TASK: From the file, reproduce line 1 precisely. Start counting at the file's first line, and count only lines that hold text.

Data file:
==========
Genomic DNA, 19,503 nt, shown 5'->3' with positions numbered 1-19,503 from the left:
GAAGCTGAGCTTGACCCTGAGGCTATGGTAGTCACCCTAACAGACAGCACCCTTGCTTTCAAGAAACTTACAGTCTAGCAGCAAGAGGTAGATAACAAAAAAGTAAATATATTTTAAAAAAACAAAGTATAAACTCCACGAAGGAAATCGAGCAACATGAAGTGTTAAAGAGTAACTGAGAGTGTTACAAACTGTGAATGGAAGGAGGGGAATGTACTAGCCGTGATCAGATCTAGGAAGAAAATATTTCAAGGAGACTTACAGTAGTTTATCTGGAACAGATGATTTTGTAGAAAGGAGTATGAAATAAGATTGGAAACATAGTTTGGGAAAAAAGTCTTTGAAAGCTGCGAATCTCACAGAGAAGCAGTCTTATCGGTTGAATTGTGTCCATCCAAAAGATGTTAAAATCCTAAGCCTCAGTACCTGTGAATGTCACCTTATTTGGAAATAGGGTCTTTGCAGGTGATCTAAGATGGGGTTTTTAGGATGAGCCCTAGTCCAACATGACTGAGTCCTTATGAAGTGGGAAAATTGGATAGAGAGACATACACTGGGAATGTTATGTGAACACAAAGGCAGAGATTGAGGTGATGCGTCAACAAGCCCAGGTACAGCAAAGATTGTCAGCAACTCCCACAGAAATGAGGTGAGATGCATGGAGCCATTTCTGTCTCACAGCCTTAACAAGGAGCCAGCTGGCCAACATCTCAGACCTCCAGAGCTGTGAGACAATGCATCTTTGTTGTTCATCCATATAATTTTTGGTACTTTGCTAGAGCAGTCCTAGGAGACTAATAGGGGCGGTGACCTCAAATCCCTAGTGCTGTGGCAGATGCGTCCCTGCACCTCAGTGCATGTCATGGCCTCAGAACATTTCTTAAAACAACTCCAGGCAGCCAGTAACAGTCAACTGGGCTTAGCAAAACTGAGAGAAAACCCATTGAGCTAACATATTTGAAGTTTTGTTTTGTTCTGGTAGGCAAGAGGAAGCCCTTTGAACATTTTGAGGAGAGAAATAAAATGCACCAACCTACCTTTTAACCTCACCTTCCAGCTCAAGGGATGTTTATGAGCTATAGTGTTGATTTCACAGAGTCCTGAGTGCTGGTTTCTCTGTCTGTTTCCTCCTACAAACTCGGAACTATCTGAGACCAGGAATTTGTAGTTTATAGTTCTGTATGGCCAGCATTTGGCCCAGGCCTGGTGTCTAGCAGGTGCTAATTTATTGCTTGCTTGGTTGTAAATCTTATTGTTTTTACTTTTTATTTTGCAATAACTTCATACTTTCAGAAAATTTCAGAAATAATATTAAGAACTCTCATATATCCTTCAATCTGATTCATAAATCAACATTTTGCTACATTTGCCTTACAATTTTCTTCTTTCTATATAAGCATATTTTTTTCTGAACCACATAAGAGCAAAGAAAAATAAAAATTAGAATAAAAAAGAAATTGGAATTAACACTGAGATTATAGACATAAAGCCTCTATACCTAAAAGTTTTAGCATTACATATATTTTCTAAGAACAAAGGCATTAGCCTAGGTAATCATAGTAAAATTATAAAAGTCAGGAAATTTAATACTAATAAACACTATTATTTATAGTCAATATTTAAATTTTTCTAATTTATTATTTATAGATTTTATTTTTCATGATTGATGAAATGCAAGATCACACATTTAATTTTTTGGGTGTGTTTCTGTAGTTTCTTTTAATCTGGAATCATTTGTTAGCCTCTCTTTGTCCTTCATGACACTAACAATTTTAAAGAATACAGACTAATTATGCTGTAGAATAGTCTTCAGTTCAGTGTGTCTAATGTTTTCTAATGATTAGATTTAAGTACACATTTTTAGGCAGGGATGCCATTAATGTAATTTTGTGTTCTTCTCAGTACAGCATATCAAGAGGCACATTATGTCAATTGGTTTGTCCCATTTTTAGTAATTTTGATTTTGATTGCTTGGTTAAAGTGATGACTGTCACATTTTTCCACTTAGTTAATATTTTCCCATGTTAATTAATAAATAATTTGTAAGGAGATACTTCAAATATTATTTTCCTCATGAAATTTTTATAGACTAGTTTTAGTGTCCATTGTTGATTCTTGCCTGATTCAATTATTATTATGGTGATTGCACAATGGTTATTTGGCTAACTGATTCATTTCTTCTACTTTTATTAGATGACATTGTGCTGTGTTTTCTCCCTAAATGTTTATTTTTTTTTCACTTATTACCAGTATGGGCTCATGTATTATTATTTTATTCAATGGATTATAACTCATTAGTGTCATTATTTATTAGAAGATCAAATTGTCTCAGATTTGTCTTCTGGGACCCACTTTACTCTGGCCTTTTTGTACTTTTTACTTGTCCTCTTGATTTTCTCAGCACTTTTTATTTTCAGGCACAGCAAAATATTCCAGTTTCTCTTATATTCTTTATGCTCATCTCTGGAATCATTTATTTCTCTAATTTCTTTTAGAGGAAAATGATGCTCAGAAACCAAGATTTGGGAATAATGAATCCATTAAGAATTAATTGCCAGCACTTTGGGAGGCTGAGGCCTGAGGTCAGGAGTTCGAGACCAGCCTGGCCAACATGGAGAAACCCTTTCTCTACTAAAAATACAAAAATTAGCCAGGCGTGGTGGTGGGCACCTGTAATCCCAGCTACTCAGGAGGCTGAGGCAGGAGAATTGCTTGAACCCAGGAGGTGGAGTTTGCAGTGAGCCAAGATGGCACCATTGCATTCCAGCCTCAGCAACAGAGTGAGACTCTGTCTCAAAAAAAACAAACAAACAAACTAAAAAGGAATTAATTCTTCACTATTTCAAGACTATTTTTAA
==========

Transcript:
Genomic DNA, 19,503 nt, shown 5'->3' with positions numbered 1-19,503 from the left: